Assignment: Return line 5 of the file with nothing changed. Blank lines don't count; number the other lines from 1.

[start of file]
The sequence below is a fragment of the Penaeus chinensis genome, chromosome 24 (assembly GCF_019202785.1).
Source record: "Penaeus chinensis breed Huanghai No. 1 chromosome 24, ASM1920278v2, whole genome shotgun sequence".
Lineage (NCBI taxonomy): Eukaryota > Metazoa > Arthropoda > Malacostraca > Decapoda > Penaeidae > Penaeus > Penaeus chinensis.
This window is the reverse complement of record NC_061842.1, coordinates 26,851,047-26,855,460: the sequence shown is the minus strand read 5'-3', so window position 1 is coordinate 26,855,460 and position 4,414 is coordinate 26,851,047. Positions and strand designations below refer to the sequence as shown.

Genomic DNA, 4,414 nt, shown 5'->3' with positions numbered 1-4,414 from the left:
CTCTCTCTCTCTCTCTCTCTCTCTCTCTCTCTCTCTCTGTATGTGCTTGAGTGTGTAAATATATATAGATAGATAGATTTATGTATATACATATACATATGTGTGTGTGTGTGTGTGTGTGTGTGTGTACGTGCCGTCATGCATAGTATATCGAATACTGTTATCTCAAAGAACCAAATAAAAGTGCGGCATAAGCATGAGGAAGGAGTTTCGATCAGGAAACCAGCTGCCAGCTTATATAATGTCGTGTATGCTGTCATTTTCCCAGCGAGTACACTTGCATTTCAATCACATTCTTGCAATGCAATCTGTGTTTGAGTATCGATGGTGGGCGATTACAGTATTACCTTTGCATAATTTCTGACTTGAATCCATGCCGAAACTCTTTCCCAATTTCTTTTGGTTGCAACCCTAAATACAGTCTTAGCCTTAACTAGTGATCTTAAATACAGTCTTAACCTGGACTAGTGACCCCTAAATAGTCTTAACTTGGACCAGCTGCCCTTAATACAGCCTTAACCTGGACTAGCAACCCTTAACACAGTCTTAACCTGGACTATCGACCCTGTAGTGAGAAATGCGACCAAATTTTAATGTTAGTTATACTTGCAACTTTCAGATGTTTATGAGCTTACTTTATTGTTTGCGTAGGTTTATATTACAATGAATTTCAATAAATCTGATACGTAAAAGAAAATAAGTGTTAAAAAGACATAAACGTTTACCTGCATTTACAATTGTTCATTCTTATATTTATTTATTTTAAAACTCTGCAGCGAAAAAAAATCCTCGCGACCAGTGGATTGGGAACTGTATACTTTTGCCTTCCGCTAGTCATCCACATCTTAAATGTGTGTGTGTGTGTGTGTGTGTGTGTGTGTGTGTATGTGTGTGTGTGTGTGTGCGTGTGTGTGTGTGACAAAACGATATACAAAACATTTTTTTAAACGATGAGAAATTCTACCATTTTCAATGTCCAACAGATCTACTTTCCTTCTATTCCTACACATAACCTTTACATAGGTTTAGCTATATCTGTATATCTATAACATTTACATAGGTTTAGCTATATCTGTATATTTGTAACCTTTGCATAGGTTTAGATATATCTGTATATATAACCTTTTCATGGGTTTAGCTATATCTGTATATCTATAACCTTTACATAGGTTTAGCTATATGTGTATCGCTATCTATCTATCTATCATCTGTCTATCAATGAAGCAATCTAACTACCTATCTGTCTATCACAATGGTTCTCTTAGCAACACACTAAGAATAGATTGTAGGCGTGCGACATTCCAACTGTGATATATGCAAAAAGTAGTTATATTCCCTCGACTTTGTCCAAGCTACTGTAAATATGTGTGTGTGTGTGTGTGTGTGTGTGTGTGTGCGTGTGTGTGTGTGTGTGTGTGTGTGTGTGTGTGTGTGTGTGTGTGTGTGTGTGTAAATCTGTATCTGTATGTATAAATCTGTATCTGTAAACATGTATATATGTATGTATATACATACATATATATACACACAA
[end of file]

Genomic DNA, 4,414 nt, shown 5'->3' with positions numbered 1-4,414 from the left: